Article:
Nomads' land: Hospitable shepherds welcome visitors to Mongolia's harsh steppes
DALANZADGAD, Mongolia — It was lunchtime on the steppe in Mongolia, the most sparsely populated country on Earth. So when our driver spotted a lone white yurt in the distance, we stopped for a jug of hot sheep's milk tea.
It was all part of a 10-day journey through central Mongolia that we'd planned through an affordable, family-run company that helped us design our own itinerary and shared our philosophy of travel: authentic cultural experiences that support small, local businesses.
To that end, my friends and I mostly sidestepped the large tourist camps at the canvas-cloaked tents called gers, which are clustered around popular sites that can offer comfortable accommodations and amenities such as electricity, bathrooms and cafe-style meals. As a result, "comfortable" is not how I would describe our trip. But we did experience the hospitality and warmth that are as much a hallmark of the countryside here as the stunning landscapes on the roadless, rocky steppes.
The day we had our sheep's milk lunch, as we stepped into the ger, we felt nervous about intruding on the nomadic shepherds who surely must've had better things to do than host this unexpected band of tourists. But our hosts seemed hardly fazed as the woman served us and her husband cheerfully asked what brought us to their neck of the steppes.
More than one-third of Mongolia's population is crammed into its bustling capital, Ulan Bator, where trendy fashion and fast food are easily found among the Soviet-style tenement buildings.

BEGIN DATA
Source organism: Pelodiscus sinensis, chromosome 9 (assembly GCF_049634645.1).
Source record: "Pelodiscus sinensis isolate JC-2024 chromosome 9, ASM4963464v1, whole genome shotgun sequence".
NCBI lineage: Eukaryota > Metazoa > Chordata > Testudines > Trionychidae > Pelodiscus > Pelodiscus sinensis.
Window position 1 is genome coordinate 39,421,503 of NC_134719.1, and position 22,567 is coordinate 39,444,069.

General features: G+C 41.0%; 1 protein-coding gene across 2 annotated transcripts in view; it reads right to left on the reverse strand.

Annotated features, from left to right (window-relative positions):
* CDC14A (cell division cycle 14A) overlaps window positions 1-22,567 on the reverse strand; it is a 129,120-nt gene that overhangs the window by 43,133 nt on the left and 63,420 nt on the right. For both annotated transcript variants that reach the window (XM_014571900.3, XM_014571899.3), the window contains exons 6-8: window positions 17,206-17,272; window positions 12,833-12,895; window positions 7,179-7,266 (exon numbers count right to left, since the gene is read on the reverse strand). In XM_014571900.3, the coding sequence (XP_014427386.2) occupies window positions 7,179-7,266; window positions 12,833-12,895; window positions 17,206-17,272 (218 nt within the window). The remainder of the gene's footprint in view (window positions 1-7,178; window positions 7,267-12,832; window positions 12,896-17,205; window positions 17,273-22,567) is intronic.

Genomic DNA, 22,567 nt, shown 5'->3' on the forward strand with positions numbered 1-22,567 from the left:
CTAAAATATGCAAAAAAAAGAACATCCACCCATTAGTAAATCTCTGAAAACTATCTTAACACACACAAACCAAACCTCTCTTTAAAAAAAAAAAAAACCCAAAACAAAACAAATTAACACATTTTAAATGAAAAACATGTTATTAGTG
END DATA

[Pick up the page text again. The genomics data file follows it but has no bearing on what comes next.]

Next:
Once you leave the big city, though, it doesn't take long for the urban noise to fade, the paved roads to end and the sky to open up. Another third of the nation's 3.1 million people are considered nomadic, and their pastoral lifestyle is still an integral part of Mongolian identity. But its simplicity can be a revelation for the Western visitor.
Hoping to take in more of the natural wonders, we considered Ulan Bator only a layover on our way to the Gobi Desert town of Dalanzadgad. There we met the driver and guide whom the three of us hired to take us northward, through the desert and grasslands, to the alpine Lake Khovsgol on the edge of Russia's Siberian territory.
In the south, where summer days range from mild to scorching, most gers don't have heat sources, making for bitterly cold nights especially when the winds kick up in the Gobi. The lack of bathrooms — or even outhouses — also posed interesting challenges: How far do you have to go for a little privacy when there's not a tree or shrub in sight on the open steppes? Then there were hours of bone-jarring rides in our Russian jeep (apparently built without the technology of shock absorption) on the unforgiving terrain.
But somehow the lack of creature comforts seemed a small compromise for the unique opportunity to truly unplug and glimpse a way of life steeped in Mongolia's rural traditions.
Our first stay with a nomadic family was on rolling grassland about five hours northwest of Dalanzadgad. Just as with the lunchtime stop, our plucky driver happened upon the ger and hopped out to negotiate with its owner before ushering us inside.
Our hostess briefly abandoned her daily chores to offer us a large bowl of fermented mare's milk, which we politely took turns sipping.
The cool drink, called airag, is a warm-weather alternative to hot milk tea, a salty concoction of fresh milk — from a sheep, camel or yak — brewed with a dash of tea leaves that, served along with biscuits and dried milk curd, is a staple of Mongolian hospitality.
I quickly developed a taste for the salty milk tea, but the pungent mare's milk was an experience that my stomach never quite forgave me for.
The fermented mare's milk also can be home-distilled into a mild liquor called arkhi, a more traditional drink than the store-bought vodka popularized during the 70-year Soviet occupation that ended in 1990.
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